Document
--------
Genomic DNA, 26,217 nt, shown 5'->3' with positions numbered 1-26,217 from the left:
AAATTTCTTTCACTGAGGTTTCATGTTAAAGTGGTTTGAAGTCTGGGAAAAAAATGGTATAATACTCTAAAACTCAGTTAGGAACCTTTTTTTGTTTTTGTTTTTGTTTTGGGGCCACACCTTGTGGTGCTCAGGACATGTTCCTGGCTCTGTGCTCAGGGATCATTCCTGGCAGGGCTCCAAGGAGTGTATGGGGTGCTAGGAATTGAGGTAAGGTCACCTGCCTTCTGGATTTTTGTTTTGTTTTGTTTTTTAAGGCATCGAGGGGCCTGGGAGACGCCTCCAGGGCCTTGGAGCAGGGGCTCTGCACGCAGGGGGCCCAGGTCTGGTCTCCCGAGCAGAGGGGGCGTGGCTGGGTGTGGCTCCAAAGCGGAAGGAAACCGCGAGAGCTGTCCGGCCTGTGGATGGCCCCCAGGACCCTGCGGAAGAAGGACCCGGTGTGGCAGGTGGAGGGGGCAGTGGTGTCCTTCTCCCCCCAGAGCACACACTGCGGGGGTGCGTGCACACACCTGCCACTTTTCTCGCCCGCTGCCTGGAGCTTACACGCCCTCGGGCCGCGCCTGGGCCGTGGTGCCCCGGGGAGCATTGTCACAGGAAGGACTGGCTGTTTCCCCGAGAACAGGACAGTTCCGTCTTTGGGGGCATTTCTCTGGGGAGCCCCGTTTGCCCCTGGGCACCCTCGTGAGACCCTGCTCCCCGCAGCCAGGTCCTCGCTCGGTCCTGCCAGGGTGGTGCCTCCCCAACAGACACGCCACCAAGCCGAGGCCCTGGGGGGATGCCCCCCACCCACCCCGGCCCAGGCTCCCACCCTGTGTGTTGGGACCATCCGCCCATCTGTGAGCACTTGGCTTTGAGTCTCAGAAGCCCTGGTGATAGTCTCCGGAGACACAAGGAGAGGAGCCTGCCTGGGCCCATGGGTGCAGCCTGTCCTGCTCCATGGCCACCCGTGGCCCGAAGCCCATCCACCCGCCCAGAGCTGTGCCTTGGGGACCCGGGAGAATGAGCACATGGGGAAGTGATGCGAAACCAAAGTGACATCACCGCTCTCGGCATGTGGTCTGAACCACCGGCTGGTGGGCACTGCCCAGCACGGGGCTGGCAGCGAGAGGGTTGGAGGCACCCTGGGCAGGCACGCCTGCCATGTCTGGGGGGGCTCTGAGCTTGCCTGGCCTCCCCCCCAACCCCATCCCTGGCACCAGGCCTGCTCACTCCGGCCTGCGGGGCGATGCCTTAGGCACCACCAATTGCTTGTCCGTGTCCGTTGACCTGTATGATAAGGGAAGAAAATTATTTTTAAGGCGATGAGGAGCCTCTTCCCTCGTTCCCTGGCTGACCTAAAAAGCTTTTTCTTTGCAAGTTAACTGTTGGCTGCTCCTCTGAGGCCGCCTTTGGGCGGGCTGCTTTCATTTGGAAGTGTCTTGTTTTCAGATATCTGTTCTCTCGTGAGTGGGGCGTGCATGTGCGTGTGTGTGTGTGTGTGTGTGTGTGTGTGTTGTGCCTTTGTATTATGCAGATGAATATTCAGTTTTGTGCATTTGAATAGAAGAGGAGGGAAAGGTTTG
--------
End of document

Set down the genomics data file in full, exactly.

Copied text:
Genomic DNA, 26,217 nt, shown 5'->3' with positions numbered 1-26,217 from the left:
AAATTTCTTTCACTGAGGTTTCATGTTAAAGTGGTTTGAAGTCTGGGAAAAAAATGGTATAATACTCTAAAACTCAGTTAGGAACCTTTTTTTGTTTTTGTTTTTGTTTTGGGGCCACACCTTGTGGTGCTCAGGACATGTTCCTGGCTCTGTGCTCAGGGATCATTCCTGGCAGGGCTCCAAGGAGTGTATGGGGTGCTAGGAATTGAGGTAAGGTCACCTGCCTTCTGGATTTTTGTTTTGTTTTGTTTTTTAAGGCATCGAGGGGCCTGGGAGACGCCTCCAGGGCCTTGGAGCAGGGGCTCTGCACGCAGGGGGCCCAGGTCTGGTCTCCCGAGCAGAGGGGGCGTGGCTGGGTGTGGCTCCAAAGCGGAAGGAAACCGCGAGAGCTGTCCGGCCTGTGGATGGCCCCCAGGACCCTGCGGAAGAAGGACCCGGTGTGGCAGGTGGAGGGGGCAGTGGTGTCCTTCTCCCCCCAGAGCACACACTGCGGGGGTGCGTGCACACACCTGCCACTTTTCTCGCCCGCTGCCTGGAGCTTACACGCCCTCGGGCCGCGCCTGGGCCGTGGTGCCCCGGGGAGCATTGTCACAGGAAGGACTGGCTGTTTCCCCGAGAACAGGACAGTTCCGTCTTTGGGGGCATTTCTCTGGGGAGCCCCGTTTGCCCCTGGGCACCCTCGTGAGACCCTGCTCCCCGCAGCCAGGTCCTCGCTCGGTCCTGCCAGGGTGGTGCCTCCCCAACAGACACGCCACCAAGCCGAGGCCCTGGGGGGATGCCCCCCACCCACCCCGGCCCAGGCTCCCACCCTGTGTGTTGGGACCATCCGCCCATCTGTGAGCACTTGGCTTTGAGTCTCAGAAGCCCTGGTGATAGTCTCCGGAGACACAAGGAGAGGAGCCTGCCTGGGCCCATGGGTGCAGCCTGTCCTGCTCCATGGCCACCCGTGGCCCGAAGCCCATCCACCCGCCCAGAGCTGTGCCTTGGGGACCCGGGAGAATGAGCACATGGGGAAGTGATGCGAAACCAAAGTGACATCACCGCTCTCGGCATGTGGTCTGAACCACCGGCTGGTGGGCACTGCCCAGCACGGGGCTGGCAGCGAGAGGGTTGGAGGCACCCTGGGCAGGCACGCCTGCCATGTCTGGGGGGGCTCTGAGCTTGCCTGGCCTCCCCCCCAACCCCATCCCTGGCACCAGGCCTGCTCACTCCGGCCTGCGGGGCGATGCCTTAGGCACCACCAATTGCTTGTCCGTGTCCGTTGACCTGTATGATAAGGGAAGAAAATTATTTTTAAGGCGATGAGGAGCCTCTTCCCTCGTTCCCTGGCTGACCTAAAAAGCTTTTTCTTTGCAAGTTAACTGTTGGCTGCTCCTCTGAGGCCGCCTTTGGGCGGGCTGCTTTCATTTGGAAGTGTCTTGTTTTCAGATATCTGTTCTCTCGTGAGTGGGGCGTGCATGTGCGTGTGTGTGTGTGTGTGTGTGTGTGTGTGTTGTGCCTTTGTATTATGCAGATGAATATTCAGTTTTGTGCATTTGAATAGAAGAGGAGGGAAAGGTTTG